Plaskett’s music career started in 1992 when he was 17, as a founding member of Halifax’s Thrush Hermit. The band was inspired by the so-called “Halifax Explosion” of alternative music lead by Sloan, Jale, The Super Friendz and Eric’s Trip. Signed to Sloan’s Murderecords, the band released two EP’s before being snatched up by U.S. titan label Elektra for 1997’s Sweet Homewrecker album. We won’t go into why three million North Americans didn’t buy the album, but 1998’s Clayton Park album saw the band back in the Canadian Indie scene, and making the best album of their career. Sadly, it was also their swansong, but at 24, Plaskett was just getting started.
First there was a solo album, In Need Of Medical Attention, in 1999. Next, Plaskett found himself in need of a band for a fast gig, and that was jokingly dubbed The Emergency Band. The name stuck, and in 2001 came the first Joel Plaskett Emergency album, the landmark, Down at the Khyber. Fuelled by his many trips back and forth across the country and into the U.S., Plaskett had developed a writing style that was part-travelogue and part-narrator for a generation of music fans. In songs such as Down at the Khyber (a then-hot Halifax club), Maybe We Should Just Go Home, and True Patriot Love, he showed us how to connect from coast-to-coast-to-coast, without flag-waving. The Canadian identity wasn’t found in provinces and cities, it was shared experiences like falling asleep in front of the TV and waking up to the sounds of the national anthem sign-off.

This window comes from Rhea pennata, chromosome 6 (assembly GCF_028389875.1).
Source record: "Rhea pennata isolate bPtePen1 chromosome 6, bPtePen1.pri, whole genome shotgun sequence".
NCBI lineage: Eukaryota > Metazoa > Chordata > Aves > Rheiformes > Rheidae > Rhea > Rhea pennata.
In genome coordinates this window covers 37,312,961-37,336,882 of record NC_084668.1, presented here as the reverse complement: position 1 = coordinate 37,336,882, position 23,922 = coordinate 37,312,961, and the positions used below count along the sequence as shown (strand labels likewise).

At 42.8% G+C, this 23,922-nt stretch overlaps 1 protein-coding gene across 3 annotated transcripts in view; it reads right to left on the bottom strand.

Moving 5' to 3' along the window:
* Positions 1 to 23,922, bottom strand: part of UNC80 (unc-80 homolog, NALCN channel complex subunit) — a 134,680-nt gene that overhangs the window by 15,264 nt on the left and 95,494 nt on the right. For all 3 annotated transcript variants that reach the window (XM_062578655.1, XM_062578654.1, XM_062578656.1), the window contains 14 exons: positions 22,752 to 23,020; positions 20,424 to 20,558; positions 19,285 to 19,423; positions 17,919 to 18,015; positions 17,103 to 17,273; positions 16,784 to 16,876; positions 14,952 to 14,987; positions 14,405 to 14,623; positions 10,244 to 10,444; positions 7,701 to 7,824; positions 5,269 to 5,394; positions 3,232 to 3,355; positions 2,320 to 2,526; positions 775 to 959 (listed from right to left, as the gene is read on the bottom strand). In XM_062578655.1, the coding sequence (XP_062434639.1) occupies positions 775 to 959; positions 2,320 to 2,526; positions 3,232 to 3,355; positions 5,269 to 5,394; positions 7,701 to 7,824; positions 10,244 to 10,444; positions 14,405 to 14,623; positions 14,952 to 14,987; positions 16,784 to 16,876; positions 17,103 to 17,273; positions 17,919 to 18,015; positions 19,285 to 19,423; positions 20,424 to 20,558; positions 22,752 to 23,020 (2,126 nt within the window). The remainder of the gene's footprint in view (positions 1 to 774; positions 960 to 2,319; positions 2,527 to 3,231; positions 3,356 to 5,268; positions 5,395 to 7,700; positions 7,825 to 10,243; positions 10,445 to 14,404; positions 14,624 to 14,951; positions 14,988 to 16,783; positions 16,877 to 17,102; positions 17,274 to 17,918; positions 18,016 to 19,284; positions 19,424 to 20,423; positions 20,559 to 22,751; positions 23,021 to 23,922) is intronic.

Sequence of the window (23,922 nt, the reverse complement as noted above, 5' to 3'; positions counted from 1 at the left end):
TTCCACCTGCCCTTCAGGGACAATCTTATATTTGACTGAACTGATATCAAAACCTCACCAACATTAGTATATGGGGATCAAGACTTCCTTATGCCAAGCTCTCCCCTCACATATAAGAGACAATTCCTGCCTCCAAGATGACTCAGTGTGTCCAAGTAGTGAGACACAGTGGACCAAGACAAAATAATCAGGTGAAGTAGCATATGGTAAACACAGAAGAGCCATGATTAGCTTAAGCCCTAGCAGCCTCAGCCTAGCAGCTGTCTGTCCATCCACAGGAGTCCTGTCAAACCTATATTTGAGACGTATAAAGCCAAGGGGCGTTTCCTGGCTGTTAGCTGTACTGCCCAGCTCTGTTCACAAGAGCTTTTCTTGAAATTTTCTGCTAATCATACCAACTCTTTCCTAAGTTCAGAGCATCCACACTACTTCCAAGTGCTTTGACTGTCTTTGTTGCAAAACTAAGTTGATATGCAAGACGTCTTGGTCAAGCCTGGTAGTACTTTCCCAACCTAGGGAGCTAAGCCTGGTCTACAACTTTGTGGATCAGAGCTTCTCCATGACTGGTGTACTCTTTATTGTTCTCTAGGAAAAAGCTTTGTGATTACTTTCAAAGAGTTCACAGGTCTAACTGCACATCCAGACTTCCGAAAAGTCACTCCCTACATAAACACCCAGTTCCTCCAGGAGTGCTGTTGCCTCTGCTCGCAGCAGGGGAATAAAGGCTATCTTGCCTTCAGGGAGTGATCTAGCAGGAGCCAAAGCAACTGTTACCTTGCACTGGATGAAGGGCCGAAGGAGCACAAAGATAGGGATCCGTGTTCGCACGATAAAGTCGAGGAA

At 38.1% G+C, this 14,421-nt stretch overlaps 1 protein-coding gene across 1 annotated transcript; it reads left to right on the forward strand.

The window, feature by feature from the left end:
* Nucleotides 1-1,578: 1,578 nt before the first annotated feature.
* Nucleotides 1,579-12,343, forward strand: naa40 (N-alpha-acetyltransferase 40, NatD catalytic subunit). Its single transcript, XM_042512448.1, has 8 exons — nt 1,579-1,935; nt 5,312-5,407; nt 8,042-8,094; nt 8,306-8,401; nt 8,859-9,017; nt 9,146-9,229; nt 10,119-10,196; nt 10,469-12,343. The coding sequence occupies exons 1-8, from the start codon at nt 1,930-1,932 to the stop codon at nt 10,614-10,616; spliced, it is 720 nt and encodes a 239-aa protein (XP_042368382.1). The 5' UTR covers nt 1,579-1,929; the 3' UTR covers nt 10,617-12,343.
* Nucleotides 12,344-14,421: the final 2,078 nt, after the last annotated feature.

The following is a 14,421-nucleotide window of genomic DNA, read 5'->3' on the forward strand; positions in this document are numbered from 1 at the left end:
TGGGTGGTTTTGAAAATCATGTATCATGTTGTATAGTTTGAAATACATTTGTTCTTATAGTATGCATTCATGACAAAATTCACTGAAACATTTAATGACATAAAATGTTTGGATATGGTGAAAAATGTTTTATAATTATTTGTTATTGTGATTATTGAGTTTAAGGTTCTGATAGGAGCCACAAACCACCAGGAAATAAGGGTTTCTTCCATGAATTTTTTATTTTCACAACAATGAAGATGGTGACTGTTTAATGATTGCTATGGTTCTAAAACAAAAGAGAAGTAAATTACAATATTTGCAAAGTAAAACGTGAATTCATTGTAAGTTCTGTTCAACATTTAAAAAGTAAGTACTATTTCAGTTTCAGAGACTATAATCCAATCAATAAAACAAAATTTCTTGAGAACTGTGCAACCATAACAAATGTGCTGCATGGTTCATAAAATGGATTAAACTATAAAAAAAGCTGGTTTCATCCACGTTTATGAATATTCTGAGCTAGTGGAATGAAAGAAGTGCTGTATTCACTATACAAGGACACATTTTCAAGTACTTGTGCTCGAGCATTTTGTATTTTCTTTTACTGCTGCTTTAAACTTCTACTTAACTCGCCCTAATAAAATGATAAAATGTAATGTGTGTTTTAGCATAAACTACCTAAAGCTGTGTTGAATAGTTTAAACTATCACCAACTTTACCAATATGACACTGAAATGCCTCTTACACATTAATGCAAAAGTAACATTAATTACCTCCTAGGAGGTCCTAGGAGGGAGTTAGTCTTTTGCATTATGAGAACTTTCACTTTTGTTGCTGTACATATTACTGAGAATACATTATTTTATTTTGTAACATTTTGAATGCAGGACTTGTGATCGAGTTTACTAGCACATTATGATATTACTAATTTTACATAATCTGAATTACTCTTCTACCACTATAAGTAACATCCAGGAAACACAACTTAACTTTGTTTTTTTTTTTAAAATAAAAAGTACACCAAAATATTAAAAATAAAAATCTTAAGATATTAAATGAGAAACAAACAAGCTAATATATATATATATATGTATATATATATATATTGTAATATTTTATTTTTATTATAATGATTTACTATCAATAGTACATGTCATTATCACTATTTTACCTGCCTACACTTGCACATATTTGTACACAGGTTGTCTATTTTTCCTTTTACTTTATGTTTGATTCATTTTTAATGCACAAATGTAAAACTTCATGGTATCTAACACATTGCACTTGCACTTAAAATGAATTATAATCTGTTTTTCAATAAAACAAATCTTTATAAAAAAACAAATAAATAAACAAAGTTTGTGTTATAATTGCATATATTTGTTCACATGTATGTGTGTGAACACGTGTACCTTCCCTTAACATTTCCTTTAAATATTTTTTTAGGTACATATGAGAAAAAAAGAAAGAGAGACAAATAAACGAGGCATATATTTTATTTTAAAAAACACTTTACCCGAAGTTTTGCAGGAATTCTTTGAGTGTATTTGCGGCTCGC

2003’s Truthfully, Truthfully came next, including the favourites Come On, Teacher and Extraordinary. That was followed by a Juno nominated solo album, La De Da in 2005, which included Love This Town, universally admired everywhere, (except Kelowna, B.C.). Any concerns about mellowing out were dashed with 2006’s Make A Little Noise DVD, with it’s companion EP, which included the hit Emergency tune Nowhere With You. 2007’s Ashtray Rock took everything to a whole new level. The concept album about a teenage romantic triangle featured two band mates and a mutually admired young woman, taking place in a decidedly unromantic part of Halifax suburb Clayton Park, where the kids went to smoke and hang out. It wasn’t autobiographical, but it did have lots of moments inspired by Plaskett’s own teen years. It won a ridiculous six East Coast Music Awards, earned a JUNO nomination for Songwriter of the Year, and was shortlisted for the Polaris Prize.